Posted by Colin Weatherby 1500 words
From time to time something worthwhile will be written about leadership in local government. Mostly, what is written is highly aspirational and touching, but not useful. Three recent reports do provide a useful insight into local government leadership.
The first is a report ‘Council approaches to leadership – Research into good practice’, published in April 2015 by the Australian Centre of Excellence for Local Government (ACELG) and the University of Sydney – Centre for Local Government. It reports on a research project conducted with 8 councils to look at approaches to leadership development identified as ‘good practice’. The aims are to:
- Present examples of councils with good practice approaches to in-house leadership development initiatives.
- Outline the themes and program structures within the council examples that work well to build the leadership capacity of local government managers.
- Provide some practical guidance for local governments in developing their own leadership programs.
- Explore some different examples of leadership capability frameworks in use by the sector (p.2).
A number of leadership development theories and models in use by councils were identified (p.13).
The common element of each approach was identified as ‘self awareness’ – understanding how personal motivations, values and behaviours can connect to higher performance and the improved ability to lead others (p.13). Three foundations of good practice leadership programs were identified (p.3):
I suppose this is where I started to find the report interesting. In addition to the three foundations, the report includes areas of challenge in implementing a leadership program. I realise that the main focus of the research is on leadership development but I think this is intrinsically linked to leadership practice. Many of the challenges identified reflect this – leading leadership at the Executive level; having open communication; and managing talent.
Other report outcomes include identification of ‘areas for consideration by councils and the sector as whole’, (p.4) including that ‘the support and commitment of the CEO is crucial to the success of any leadership initiative in the organisation’. An interesting observation is that:
“While developing individual and organisational capacity is important, there are wider strategic purposes to leadership that are unique to the sector. They include working effectively with the community and elected members, and raising the profile of local government as a desirable profession (p.4).”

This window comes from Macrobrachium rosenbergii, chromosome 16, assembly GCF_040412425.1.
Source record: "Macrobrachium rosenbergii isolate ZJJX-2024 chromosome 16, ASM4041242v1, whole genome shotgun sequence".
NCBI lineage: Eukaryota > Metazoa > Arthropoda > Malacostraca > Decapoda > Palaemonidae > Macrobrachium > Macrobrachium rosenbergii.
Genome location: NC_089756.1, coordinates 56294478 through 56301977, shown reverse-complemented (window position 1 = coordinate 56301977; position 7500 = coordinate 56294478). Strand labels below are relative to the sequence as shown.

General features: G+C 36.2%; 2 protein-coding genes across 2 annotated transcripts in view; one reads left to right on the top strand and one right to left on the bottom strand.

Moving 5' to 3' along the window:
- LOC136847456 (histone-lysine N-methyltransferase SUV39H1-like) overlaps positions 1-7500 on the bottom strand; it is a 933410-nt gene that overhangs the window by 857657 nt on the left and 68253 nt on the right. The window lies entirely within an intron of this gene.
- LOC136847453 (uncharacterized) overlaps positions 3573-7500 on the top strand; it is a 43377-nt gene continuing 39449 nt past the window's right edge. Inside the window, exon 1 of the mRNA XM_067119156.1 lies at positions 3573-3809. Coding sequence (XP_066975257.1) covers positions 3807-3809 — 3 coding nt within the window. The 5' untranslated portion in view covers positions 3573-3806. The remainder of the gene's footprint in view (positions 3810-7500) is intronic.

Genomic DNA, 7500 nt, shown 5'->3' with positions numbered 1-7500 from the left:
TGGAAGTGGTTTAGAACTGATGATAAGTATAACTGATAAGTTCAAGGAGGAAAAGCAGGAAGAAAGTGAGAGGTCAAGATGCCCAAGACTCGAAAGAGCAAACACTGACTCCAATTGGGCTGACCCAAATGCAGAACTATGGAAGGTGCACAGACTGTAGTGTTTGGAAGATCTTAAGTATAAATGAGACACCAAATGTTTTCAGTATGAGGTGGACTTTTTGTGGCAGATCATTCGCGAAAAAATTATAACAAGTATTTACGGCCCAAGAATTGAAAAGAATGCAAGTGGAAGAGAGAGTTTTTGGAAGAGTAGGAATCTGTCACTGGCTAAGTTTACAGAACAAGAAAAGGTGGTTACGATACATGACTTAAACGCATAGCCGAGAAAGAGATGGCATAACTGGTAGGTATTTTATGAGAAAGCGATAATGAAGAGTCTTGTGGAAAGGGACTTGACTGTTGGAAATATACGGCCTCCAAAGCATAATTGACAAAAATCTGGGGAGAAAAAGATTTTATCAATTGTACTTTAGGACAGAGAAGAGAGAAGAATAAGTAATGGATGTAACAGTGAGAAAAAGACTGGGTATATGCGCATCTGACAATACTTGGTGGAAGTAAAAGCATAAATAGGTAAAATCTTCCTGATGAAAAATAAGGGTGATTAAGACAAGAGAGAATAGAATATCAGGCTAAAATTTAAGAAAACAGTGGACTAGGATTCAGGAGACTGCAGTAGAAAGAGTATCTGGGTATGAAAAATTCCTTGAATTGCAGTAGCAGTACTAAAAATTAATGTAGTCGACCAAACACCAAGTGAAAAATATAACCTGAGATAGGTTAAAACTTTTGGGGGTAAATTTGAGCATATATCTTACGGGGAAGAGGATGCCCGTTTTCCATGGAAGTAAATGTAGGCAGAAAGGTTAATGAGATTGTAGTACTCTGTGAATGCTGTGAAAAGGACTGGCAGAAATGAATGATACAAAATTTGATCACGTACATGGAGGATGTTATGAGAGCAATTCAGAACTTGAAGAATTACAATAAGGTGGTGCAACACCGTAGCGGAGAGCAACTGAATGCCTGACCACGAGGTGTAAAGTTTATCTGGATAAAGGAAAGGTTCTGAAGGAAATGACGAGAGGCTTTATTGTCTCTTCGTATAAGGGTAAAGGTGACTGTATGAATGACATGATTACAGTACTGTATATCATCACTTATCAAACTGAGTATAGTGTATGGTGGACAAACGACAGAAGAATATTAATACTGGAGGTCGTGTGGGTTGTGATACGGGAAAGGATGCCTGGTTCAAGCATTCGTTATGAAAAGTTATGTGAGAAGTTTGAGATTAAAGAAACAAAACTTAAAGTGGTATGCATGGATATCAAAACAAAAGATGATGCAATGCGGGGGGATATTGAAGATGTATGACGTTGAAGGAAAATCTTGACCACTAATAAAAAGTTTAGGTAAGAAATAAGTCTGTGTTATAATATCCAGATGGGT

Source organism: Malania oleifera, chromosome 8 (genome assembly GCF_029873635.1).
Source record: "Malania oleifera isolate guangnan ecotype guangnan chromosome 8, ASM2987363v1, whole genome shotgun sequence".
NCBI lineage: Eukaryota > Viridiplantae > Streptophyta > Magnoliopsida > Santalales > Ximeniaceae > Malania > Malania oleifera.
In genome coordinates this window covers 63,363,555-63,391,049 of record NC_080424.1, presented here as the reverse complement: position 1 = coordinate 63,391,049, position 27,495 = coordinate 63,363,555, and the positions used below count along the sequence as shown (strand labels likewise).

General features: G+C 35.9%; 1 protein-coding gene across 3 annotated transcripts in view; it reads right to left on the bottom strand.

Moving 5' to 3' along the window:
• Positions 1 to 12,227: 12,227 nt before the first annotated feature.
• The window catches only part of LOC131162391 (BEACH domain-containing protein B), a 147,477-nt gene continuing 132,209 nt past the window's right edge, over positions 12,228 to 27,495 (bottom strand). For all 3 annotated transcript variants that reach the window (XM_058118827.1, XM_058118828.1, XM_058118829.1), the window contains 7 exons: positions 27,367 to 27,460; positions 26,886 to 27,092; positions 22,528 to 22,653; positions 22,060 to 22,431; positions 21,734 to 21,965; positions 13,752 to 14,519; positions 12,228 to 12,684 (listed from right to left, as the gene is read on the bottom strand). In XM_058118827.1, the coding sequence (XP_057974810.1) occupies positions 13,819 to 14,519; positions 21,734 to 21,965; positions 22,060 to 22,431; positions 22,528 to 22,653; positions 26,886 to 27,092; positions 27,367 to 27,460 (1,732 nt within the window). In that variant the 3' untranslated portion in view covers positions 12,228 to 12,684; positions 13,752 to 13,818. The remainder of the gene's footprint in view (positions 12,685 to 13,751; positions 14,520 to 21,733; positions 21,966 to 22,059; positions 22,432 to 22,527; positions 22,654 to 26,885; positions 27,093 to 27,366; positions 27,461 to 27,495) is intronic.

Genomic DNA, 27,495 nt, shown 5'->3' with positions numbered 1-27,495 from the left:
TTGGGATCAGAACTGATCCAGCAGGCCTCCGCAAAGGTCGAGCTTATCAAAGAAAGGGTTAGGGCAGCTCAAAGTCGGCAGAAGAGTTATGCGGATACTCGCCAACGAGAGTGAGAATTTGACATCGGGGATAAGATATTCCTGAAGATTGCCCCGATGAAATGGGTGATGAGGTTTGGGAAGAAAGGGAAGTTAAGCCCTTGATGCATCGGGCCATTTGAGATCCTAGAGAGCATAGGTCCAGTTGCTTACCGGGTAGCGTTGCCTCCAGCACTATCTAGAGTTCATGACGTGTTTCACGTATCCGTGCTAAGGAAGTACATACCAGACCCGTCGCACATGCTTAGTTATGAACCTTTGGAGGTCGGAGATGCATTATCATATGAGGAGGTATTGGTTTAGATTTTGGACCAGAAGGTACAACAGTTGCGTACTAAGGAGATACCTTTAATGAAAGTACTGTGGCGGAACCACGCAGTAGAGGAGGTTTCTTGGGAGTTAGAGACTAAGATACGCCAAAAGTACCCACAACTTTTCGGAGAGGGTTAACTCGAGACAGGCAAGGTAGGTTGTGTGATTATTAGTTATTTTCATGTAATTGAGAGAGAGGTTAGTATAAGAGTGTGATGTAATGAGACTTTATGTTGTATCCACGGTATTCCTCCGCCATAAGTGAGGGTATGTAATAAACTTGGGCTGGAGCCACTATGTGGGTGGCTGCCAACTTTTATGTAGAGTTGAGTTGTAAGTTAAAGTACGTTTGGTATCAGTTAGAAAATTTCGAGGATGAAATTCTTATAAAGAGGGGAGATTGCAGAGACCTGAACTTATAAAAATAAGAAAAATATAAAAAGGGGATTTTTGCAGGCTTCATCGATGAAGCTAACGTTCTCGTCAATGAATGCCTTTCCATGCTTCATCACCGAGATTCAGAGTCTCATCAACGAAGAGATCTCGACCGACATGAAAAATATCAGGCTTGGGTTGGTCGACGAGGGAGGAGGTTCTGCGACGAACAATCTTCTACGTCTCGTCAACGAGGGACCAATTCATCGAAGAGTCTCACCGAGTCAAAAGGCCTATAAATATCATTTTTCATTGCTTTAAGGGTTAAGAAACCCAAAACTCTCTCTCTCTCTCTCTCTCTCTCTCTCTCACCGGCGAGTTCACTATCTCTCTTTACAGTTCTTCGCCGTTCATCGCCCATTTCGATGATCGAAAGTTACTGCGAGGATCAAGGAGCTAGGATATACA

I am not convinced that the last point is critical but I would agree that there are larger leadership issues for organisational leaders in local government. These tie in with the idea that there are various sources of accountability in local government and with the general concept of creating value in public services.
I will comment briefly on the ‘values-based’ leadership ethos before moving on to the next report of interest. The opening statement is that:
“A council’s underlying ethos (which could also be called a philosophy, attitude or belief system) of leadership and leadership development clearly influences the overall culture of the organisation. When this ethos is values-based, core values are regarded as fundamental to guiding behaviours, staff wellbeing and organisational potential (p.8).”
This is where I believe that local government leadership and its leader development programs struggle the most. The top management philosophy, attitude or belief system is frequently driven by career aspirations or survival in their current role. It is not focused on the organisation or the community. Their actions signal this loud and clear. The gap between espoused values and actual values is apparent to everyone working in the organisation. Australians are quick to spot double standards.
If leadership development is to rely on ‘the support and commitment of the CEO’, fulfill ‘wider strategic purposes, and be values-based, a lot of work needs to be done on the leaders first.
The second report is the ‘Organisational Capability Review’ completed in May 2015 for Melbourne City Council by Jude Munro, Dr Bronte Adams and Steve Parker.
“The review is an independent assessment of how the organisation is performing. It examined how the City of Melbourne sets its direction, plans and prioritises, collaborates, manages organisational performance and develops and motivates its people.” Jude Munro AO Dr Bronte Adams Steve Parker
The review is forward-looking and assesses how well Melbourne is equipped to meet future needs and deliver the very best outcomes for its Council and community. It was designed to be quick to complete and to take a high-level view of the operations of the council (p.10). The focus is primarily on senior leadership, but the review is also informed by the views of a cross section of employees. The capability review model used is shown below.